The rain-swept waves lashed against the tripods at Marine Drive, Mumbai’s C-shaped boulevard. Parts of the drive appeared skewed, overwhelmed by the grey sea. How many dreams have lived and died on this edge? A new phone app called ‘The Time Machine’ promises to answer this question to a certain extent by allowing users to view the modern, techni-colour art deco buildings facing Marine Drive in their erstwhile sepia glory. The app combines GPS data, personal experiences and photographic uploads into chronological blogs that can be accessed by the mere touch of a button!
It is not the technology that amazes here. It’s the prospect of turning every urban place into a virtual museum, accessed from any palm or pad, and every urbanite into a curator that is fascinating. Unlike being just another museum in a burgeoning metropolis, the entire city could be a museum! Not one of fixed exhibits collecting dust under the apathetic hands of bored bureaucracy, but a dynamic retrospective reel of events and images built by the multiple vagaries of a participant public — a museum that is a repository not merely of the monumental but also of the mundane. Imagine transcending the Ramlila Maidan of the present through a past periscope that begins with a time before Shah Jahan to the unfurling of the national flag by Nehru to Anna Hazare’s fast. Or, revisiting your residence in the tightly-wound maze of old Delhi and witnessing its transitions, not merely through the stories of your grandmother, but through neighbours, shopkeepers and government records.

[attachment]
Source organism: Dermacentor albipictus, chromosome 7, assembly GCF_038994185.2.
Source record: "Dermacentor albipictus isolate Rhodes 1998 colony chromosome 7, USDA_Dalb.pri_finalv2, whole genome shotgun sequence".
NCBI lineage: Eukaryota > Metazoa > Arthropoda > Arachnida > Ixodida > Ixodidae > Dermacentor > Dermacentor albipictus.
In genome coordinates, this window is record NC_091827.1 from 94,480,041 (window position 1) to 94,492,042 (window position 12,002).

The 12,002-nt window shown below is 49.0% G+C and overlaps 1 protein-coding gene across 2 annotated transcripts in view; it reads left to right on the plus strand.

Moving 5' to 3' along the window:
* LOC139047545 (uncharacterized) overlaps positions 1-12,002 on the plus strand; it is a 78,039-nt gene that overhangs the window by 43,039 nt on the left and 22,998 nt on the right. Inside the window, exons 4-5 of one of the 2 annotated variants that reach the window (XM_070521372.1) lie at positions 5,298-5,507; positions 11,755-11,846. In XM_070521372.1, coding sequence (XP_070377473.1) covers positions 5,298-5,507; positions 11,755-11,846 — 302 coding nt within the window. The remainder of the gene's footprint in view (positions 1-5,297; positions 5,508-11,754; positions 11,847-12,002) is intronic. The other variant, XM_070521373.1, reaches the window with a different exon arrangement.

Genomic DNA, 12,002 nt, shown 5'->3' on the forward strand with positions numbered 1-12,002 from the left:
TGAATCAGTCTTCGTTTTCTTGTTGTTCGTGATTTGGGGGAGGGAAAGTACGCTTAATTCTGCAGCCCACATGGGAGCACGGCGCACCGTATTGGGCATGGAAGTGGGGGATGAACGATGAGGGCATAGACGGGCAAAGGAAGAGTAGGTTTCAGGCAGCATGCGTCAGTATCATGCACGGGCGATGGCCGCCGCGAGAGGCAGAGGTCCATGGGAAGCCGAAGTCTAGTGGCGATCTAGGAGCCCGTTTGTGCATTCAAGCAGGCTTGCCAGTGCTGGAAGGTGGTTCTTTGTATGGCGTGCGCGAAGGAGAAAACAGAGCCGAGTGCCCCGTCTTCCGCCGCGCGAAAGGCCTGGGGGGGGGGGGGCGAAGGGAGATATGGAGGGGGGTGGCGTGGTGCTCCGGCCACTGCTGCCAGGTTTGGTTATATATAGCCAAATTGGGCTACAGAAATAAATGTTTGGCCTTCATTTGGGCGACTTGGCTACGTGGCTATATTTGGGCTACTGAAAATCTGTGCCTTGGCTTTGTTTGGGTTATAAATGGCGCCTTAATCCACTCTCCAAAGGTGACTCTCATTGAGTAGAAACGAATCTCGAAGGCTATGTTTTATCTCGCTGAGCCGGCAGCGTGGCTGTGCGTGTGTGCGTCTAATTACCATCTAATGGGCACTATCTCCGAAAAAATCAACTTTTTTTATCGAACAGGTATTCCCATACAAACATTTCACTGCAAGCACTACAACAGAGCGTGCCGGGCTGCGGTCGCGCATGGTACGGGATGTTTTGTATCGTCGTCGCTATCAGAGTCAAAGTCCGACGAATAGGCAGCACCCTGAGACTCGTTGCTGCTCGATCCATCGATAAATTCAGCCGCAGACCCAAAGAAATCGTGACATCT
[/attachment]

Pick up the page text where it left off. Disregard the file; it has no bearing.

Historians could question how factually correct this app could be. Or perhaps this is a chance to experience history as a repartee of sorts, wherein the observer inquires and the city replies — not in numbed chronological facts or a disguised stiff upper lip but with varied views, wit, laced with humour, politically-correct and incorrect, or at times even with the angst and agony.
But can one take this beyond merely building the collective memory bank of a city and combine the two parallel obsessions of the Indian citizen — the past and the future. The former is often manipulated and the latter chased with faithful ferocity by swarms of card-picking parrots, flying on astrological charts. Based on land use master plans, national building codes, municipal bylaws and market norms, could this tool be used to model the abstract future of the Indian city?
While the possibilities are immense, can you imagine walking down crowded ‘old’ Ahmadabad, reeking with human sweat and enterprise, and scrolling it ahead by two decades only to see it as a flashy boutique district? Or pausing besides your favourite rocky outcrop, hidden from the pink bustle of Jaipur, to learn that it would be razed in the next few years to accommodate the new highway! And then take the recent car ad that propounds a petrol-efficient engine as it laments the loss of open roads in Mumbai to the cinematic tune of an old Shammi Kapoor song and cross-pollinate it, not with the present but with a virtual future, through time travel in which both the fossil fuel and the road are an endangered species! It may lead to a completely new way of designing the same stretch and not merely reconfiguring its use!
There is an opportunity here for city planner to not merely engage with democratic history but to arrive at the present via a hypothetical future. Rather than presume that the urban present is a linear derivative of the past, it should be a combination of its conjectural future too. Of course there will be loopholes in the future assumptions, and even errors. It could provoke protests and cause upheavals. Yet, right or wrong, abrasive or adhesive, it will every citizen taking responsibility of the present.
Published on September, 17th 2011
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